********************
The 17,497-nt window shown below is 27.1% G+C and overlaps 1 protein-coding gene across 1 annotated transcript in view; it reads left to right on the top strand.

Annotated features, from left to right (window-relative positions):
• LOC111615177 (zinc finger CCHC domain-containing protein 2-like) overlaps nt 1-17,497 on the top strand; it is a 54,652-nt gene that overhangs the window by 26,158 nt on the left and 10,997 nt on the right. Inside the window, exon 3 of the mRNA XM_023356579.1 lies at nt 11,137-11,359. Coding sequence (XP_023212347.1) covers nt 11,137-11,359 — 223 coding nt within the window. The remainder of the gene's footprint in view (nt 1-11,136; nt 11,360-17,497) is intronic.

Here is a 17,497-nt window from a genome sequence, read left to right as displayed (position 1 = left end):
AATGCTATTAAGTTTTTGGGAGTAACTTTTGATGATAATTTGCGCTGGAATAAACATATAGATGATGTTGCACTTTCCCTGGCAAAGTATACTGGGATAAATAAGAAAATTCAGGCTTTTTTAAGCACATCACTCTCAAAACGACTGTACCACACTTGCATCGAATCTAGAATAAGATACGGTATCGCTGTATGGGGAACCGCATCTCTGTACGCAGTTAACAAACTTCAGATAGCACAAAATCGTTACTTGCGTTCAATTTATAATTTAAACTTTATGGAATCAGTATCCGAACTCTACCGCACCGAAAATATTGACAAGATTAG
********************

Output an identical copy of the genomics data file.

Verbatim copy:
The 17,497-nt window shown below is 27.1% G+C and overlaps 1 protein-coding gene across 1 annotated transcript in view; it reads left to right on the top strand.

Annotated features, from left to right (window-relative positions):
• LOC111615177 (zinc finger CCHC domain-containing protein 2-like) overlaps nt 1-17,497 on the top strand; it is a 54,652-nt gene that overhangs the window by 26,158 nt on the left and 10,997 nt on the right. Inside the window, exon 3 of the mRNA XM_023356579.1 lies at nt 11,137-11,359. Coding sequence (XP_023212347.1) covers nt 11,137-11,359 — 223 coding nt within the window. The remainder of the gene's footprint in view (nt 1-11,136; nt 11,360-17,497) is intronic.

Here is a 17,497-nt window from a genome sequence, read left to right as displayed (position 1 = left end):
AATGCTATTAAGTTTTTGGGAGTAACTTTTGATGATAATTTGCGCTGGAATAAACATATAGATGATGTTGCACTTTCCCTGGCAAAGTATACTGGGATAAATAAGAAAATTCAGGCTTTTTTAAGCACATCACTCTCAAAACGACTGTACCACACTTGCATCGAATCTAGAATAAGATACGGTATCGCTGTATGGGGAACCGCATCTCTGTACGCAGTTAACAAACTTCAGATAGCACAAAATCGTTACTTGCGTTCAATTTATAATTTAAACTTTATGGAATCAGTATCCGAACTCTACCGCACCGAAAATATTGACAAGATTAG